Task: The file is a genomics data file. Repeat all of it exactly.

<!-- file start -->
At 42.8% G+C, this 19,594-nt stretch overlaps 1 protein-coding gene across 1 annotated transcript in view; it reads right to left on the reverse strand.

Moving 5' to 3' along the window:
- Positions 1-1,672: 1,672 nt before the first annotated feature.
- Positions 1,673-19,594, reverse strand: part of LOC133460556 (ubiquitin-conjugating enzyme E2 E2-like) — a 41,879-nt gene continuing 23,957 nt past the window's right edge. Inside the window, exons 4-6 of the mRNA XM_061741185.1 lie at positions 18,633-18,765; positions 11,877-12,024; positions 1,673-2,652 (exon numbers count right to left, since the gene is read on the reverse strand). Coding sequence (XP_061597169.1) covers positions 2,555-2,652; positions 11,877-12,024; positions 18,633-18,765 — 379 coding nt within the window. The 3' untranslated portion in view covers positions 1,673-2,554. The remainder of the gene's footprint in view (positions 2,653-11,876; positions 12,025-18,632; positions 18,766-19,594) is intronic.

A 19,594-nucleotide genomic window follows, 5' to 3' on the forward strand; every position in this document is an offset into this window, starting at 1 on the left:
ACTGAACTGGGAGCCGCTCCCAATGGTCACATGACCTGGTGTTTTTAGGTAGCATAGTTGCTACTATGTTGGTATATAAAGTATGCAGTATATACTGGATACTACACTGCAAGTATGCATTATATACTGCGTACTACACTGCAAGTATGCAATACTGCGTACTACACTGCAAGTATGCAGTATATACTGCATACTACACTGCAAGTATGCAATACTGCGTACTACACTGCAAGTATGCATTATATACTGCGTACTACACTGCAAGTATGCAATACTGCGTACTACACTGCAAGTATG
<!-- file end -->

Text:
At 42.8% G+C, this 19,594-nt stretch overlaps 1 protein-coding gene across 1 annotated transcript in view; it reads right to left on the reverse strand.

Moving 5' to 3' along the window:
- Positions 1-1,672: 1,672 nt before the first annotated feature.
- Positions 1,673-19,594, reverse strand: part of LOC133460556 (ubiquitin-conjugating enzyme E2 E2-like) — a 41,879-nt gene continuing 23,957 nt past the window's right edge. Inside the window, exons 4-6 of the mRNA XM_061741185.1 lie at positions 18,633-18,765; positions 11,877-12,024; positions 1,673-2,652 (exon numbers count right to left, since the gene is read on the reverse strand). Coding sequence (XP_061597169.1) covers positions 2,555-2,652; positions 11,877-12,024; positions 18,633-18,765 — 379 coding nt within the window. The 3' untranslated portion in view covers positions 1,673-2,554. The remainder of the gene's footprint in view (positions 2,653-11,876; positions 12,025-18,632; positions 18,766-19,594) is intronic.

A 19,594-nucleotide genomic window follows, 5' to 3' on the forward strand; every position in this document is an offset into this window, starting at 1 on the left:
ACTGAACTGGGAGCCGCTCCCAATGGTCACATGACCTGGTGTTTTTAGGTAGCATAGTTGCTACTATGTTGGTATATAAAGTATGCAGTATATACTGGATACTACACTGCAAGTATGCATTATATACTGCGTACTACACTGCAAGTATGCAATACTGCGTACTACACTGCAAGTATGCAGTATATACTGCATACTACACTGCAAGTATGCAATACTGCGTACTACACTGCAAGTATGCATTATATACTGCGTACTACACTGCAAGTATGCAATACTGCGTACTACACTGCAAGTATG